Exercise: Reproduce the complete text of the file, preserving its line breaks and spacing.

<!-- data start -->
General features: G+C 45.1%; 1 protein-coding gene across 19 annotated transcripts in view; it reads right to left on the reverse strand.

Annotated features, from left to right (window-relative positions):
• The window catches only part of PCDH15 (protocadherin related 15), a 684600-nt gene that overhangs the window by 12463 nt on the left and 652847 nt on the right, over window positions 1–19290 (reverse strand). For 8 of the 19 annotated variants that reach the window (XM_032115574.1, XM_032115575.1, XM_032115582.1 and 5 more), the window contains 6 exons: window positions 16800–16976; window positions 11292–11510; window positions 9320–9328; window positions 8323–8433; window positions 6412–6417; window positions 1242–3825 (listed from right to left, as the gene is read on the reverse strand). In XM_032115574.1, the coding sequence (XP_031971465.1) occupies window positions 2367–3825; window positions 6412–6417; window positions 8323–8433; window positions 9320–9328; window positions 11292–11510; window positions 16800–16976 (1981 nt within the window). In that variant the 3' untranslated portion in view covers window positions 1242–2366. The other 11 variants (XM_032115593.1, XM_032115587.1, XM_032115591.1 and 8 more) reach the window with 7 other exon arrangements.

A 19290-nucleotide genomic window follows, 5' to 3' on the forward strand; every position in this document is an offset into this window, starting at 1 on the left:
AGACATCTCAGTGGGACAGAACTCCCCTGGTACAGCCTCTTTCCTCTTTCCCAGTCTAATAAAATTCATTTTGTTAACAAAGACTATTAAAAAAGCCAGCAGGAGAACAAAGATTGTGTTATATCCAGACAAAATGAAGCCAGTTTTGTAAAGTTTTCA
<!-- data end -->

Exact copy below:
General features: G+C 45.1%; 1 protein-coding gene across 19 annotated transcripts in view; it reads right to left on the reverse strand.

Annotated features, from left to right (window-relative positions):
• The window catches only part of PCDH15 (protocadherin related 15), a 684600-nt gene that overhangs the window by 12463 nt on the left and 652847 nt on the right, over window positions 1–19290 (reverse strand). For 8 of the 19 annotated variants that reach the window (XM_032115574.1, XM_032115575.1, XM_032115582.1 and 5 more), the window contains 6 exons: window positions 16800–16976; window positions 11292–11510; window positions 9320–9328; window positions 8323–8433; window positions 6412–6417; window positions 1242–3825 (listed from right to left, as the gene is read on the reverse strand). In XM_032115574.1, the coding sequence (XP_031971465.1) occupies window positions 2367–3825; window positions 6412–6417; window positions 8323–8433; window positions 9320–9328; window positions 11292–11510; window positions 16800–16976 (1981 nt within the window). In that variant the 3' untranslated portion in view covers window positions 1242–2366. The other 11 variants (XM_032115593.1, XM_032115587.1, XM_032115591.1 and 8 more) reach the window with 7 other exon arrangements.

A 19290-nucleotide genomic window follows, 5' to 3' on the forward strand; every position in this document is an offset into this window, starting at 1 on the left:
AGACATCTCAGTGGGACAGAACTCCCCTGGTACAGCCTCTTTCCTCTTTCCCAGTCTAATAAAATTCATTTTGTTAACAAAGACTATTAAAAAAGCCAGCAGGAGAACAAAGATTGTGTTATATCCAGACAAAATGAAGCCAGTTTTGTAAAGTTTTCA